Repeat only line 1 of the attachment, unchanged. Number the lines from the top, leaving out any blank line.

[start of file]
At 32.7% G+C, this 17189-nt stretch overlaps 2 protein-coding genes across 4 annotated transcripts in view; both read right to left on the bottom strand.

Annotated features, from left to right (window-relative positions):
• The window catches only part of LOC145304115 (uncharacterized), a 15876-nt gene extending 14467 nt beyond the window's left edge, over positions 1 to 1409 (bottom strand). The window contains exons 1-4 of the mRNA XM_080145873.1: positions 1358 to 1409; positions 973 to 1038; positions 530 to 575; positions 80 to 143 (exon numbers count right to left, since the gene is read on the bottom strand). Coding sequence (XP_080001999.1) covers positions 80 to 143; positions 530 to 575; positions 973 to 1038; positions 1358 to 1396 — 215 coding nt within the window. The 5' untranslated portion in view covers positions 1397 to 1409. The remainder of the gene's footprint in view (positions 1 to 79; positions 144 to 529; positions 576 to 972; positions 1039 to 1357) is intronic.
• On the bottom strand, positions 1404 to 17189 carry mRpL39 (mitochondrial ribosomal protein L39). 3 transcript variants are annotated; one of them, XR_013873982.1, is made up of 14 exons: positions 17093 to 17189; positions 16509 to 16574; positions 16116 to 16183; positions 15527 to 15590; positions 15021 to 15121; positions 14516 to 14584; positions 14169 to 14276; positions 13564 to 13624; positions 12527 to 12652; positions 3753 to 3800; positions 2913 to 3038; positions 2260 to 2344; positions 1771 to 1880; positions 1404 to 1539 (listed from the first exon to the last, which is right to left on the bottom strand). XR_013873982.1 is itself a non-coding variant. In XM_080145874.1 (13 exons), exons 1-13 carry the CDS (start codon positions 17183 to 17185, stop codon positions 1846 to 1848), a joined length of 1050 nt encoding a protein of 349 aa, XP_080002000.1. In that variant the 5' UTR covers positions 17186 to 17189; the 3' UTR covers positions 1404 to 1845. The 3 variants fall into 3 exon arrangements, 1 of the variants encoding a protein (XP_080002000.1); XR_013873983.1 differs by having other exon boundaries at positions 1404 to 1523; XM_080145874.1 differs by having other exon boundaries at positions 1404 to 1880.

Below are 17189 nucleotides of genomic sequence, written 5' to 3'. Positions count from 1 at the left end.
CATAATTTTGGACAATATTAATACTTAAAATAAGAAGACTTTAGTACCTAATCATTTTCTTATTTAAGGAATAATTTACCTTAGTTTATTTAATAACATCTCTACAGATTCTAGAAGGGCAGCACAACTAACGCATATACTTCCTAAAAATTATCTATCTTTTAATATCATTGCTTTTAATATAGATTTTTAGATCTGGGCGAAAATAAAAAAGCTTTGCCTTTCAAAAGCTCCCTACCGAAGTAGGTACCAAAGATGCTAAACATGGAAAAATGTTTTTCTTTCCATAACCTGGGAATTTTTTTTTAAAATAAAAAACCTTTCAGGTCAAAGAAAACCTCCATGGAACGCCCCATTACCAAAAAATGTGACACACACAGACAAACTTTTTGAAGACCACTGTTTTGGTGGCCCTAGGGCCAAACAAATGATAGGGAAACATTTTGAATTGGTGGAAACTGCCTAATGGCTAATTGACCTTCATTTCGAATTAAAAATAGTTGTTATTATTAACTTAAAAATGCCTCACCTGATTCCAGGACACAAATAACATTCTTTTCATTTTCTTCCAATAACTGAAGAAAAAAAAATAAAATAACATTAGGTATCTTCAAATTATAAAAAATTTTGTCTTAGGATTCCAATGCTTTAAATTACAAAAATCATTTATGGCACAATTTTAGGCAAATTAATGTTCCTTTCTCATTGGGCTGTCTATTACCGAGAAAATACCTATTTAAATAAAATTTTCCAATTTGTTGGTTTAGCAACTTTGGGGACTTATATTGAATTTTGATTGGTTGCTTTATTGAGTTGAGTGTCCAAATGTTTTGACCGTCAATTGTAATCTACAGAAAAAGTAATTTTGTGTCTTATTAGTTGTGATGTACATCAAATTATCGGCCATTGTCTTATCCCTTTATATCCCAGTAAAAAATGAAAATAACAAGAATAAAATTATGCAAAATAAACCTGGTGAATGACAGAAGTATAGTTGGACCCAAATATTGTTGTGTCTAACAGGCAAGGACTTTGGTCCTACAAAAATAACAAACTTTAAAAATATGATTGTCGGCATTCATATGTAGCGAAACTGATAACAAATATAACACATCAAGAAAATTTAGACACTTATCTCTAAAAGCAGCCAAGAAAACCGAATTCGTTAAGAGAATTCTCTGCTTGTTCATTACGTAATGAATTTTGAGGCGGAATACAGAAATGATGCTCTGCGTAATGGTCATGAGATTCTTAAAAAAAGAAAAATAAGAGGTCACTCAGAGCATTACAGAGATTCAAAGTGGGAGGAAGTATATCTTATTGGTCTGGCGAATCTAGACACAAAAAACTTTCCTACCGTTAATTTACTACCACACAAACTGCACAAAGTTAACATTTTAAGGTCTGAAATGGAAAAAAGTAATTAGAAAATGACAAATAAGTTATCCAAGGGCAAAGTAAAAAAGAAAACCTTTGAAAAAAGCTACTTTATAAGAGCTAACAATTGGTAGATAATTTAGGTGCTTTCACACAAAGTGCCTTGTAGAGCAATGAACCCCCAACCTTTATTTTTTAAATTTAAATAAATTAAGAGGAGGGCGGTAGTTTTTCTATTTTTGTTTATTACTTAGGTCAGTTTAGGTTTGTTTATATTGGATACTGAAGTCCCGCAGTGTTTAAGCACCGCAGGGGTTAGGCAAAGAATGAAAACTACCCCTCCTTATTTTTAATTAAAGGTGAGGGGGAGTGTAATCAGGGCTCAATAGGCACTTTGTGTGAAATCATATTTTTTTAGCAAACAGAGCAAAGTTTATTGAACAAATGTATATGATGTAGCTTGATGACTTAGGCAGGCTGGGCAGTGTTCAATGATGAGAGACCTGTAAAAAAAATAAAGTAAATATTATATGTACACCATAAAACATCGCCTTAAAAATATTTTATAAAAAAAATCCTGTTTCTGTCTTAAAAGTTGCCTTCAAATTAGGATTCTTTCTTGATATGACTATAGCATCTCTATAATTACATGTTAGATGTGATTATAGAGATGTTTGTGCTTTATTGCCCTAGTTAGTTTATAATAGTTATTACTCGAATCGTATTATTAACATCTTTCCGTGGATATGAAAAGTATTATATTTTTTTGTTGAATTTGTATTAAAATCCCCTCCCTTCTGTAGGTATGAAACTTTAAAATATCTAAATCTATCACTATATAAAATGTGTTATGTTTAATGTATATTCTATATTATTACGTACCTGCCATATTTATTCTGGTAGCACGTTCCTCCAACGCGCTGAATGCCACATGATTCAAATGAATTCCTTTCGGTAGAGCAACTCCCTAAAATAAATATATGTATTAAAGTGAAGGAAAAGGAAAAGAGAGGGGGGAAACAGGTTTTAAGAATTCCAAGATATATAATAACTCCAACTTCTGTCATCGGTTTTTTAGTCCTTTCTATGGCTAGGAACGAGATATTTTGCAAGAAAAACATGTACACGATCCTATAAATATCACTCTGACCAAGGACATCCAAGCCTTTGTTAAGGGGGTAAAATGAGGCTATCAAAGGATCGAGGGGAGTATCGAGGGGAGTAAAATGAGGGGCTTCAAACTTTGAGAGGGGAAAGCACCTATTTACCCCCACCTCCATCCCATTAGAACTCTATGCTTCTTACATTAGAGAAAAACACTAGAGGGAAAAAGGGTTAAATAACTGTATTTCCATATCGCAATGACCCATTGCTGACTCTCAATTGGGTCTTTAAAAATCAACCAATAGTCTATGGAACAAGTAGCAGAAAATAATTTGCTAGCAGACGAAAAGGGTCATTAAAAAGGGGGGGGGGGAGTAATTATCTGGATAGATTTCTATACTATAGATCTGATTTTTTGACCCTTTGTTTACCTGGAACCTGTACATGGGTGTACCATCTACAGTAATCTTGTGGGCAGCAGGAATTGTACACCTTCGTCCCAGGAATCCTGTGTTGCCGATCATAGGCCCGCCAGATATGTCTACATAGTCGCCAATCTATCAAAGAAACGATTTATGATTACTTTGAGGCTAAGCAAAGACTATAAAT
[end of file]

At 32.7% G+C, this 17189-nt stretch overlaps 2 protein-coding genes across 4 annotated transcripts in view; both read right to left on the bottom strand.